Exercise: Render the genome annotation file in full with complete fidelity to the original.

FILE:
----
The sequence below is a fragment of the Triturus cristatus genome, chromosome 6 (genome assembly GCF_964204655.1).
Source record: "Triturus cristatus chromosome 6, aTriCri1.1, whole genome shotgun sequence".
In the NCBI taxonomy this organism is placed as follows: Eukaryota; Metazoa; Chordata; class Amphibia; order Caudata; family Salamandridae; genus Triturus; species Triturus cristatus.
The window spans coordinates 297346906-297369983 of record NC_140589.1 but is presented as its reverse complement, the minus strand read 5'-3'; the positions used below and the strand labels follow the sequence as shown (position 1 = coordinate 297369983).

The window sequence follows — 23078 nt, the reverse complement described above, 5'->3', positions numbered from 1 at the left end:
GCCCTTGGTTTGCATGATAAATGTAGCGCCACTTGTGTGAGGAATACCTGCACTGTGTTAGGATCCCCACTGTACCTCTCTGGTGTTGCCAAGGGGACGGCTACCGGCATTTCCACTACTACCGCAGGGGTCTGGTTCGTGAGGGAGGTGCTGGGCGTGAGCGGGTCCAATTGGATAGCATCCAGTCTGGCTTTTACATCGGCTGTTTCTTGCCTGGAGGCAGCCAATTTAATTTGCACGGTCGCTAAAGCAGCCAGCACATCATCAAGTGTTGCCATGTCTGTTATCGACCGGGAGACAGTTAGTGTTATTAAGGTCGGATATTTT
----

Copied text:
The sequence below is a fragment of the Triturus cristatus genome, chromosome 6 (genome assembly GCF_964204655.1).
Source record: "Triturus cristatus chromosome 6, aTriCri1.1, whole genome shotgun sequence".
In the NCBI taxonomy this organism is placed as follows: Eukaryota; Metazoa; Chordata; class Amphibia; order Caudata; family Salamandridae; genus Triturus; species Triturus cristatus.
The window spans coordinates 297346906-297369983 of record NC_140589.1 but is presented as its reverse complement, the minus strand read 5'-3'; the positions used below and the strand labels follow the sequence as shown (position 1 = coordinate 297369983).

The window sequence follows — 23078 nt, the reverse complement described above, 5'->3', positions numbered from 1 at the left end:
GCCCTTGGTTTGCATGATAAATGTAGCGCCACTTGTGTGAGGAATACCTGCACTGTGTTAGGATCCCCACTGTACCTCTCTGGTGTTGCCAAGGGGACGGCTACCGGCATTTCCACTACTACCGCAGGGGTCTGGTTCGTGAGGGAGGTGCTGGGCGTGAGCGGGTCCAATTGGATAGCATCCAGTCTGGCTTTTACATCGGCTGTTTCTTGCCTGGAGGCAGCCAATTTAATTTGCACGGTCGCTAAAGCAGCCAGCACATCATCAAGTGTTGCCATGTCTGTTATCGACCGGGAGACAGTTAGTGTTATTAAGGTCGGATATTTT